By now, most of us know that our employers are allowed to read our email. But what about the providers themselves? It turns out that the big tech companies like Google and Microsoft are probably reading your email … right now. (Or, at least, their algorithms are.) The issue is whether or not you should care.
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In Slate, software engineer David Auerbach writes about the case of Alex Kibkalo, a software architect at Microsoft who allegedly leaked Windows 8 to a blogger before release — and did so over his Hotmail account.
“The unidentified French blogger, also up against Kibkalo for a Darwin Award, then allegedly emailed the stolen files to Microsoft Windows President Steve Sinofsky to ask if they were authentic,” Auerbach writes. “Microsoft pounced on the blogger’s Hotmail account and searched it, where the company found an email from Kibkalo, then searched Kibkalo’s Hotmail account for more smoking guns.”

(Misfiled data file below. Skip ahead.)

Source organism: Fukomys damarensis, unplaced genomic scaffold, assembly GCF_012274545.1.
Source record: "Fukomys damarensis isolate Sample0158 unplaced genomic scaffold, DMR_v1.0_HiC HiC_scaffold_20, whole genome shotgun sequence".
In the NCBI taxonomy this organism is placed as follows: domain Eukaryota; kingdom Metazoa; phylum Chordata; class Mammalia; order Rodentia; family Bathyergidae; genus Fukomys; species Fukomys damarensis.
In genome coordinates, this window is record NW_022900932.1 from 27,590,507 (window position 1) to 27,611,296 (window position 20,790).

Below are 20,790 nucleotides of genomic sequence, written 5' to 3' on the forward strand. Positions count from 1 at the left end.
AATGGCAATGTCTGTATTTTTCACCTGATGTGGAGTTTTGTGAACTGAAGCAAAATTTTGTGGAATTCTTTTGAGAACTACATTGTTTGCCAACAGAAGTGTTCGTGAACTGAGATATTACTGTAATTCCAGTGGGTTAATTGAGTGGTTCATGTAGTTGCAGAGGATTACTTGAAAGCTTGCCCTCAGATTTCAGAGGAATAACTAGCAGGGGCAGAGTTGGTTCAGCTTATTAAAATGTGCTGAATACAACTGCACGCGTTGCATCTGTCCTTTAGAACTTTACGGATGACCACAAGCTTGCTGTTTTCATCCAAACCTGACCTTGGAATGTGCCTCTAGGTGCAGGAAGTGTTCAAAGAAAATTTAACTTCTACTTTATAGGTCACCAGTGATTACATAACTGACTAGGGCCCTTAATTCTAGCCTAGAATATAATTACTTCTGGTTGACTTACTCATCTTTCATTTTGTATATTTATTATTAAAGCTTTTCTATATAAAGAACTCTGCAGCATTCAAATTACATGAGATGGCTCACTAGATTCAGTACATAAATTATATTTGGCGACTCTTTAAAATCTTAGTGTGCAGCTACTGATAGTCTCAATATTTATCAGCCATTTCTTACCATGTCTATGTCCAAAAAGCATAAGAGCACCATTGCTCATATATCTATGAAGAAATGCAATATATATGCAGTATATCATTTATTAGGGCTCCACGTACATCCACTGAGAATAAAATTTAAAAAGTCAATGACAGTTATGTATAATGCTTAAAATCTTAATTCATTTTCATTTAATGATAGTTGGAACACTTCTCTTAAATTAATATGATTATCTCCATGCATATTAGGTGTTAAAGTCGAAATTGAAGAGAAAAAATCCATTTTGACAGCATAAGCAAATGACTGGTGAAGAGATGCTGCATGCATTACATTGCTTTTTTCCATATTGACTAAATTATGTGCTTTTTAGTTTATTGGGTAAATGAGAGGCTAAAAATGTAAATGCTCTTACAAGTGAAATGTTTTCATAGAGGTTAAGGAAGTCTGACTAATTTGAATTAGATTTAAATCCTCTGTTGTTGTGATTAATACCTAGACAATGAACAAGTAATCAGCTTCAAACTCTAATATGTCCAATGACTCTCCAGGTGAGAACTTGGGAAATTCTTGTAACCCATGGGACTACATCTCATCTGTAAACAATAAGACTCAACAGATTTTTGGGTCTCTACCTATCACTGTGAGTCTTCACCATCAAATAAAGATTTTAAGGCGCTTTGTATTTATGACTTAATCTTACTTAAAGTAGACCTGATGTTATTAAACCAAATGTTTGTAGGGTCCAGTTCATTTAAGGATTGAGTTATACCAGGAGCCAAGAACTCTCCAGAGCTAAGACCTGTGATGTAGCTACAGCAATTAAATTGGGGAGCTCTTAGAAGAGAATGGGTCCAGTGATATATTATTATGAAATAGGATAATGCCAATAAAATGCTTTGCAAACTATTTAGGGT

Microsoft then searched the email account of the blogger, who was not an employee of the company. Kibkalo was arrested and will stand trial for allegedly stealing trade secrets.
How is this significant to you? Well, hopefully you’re not doing anything illegal. But it’s always good to get a reminder that the terms of service we sign when we use just about any email account from one of the big companies — be they Microsoft, or Yahoo, or Apple, or Google — give those companies the right to troll through our data at will.
But will they?
“Courts do not … issue orders authorizing someone to search themselves, since obviously no such order is needed,” says Microsoft’s deputy general counsel John Frank, in a statement. “However, even we should not conduct a search of our own email and other customer services unless the circumstances would justify a court order, if one were available.”
So, in all likelihood, the most intrusive side effect of these companies’ access to your data will continue to be ads for divorce lawyers popping up in Gmail when you’re having a tiff with your significant other. But if you think you’re being private by going off the corporate email system and into “your” private account, just remember that Big Brother is watching.
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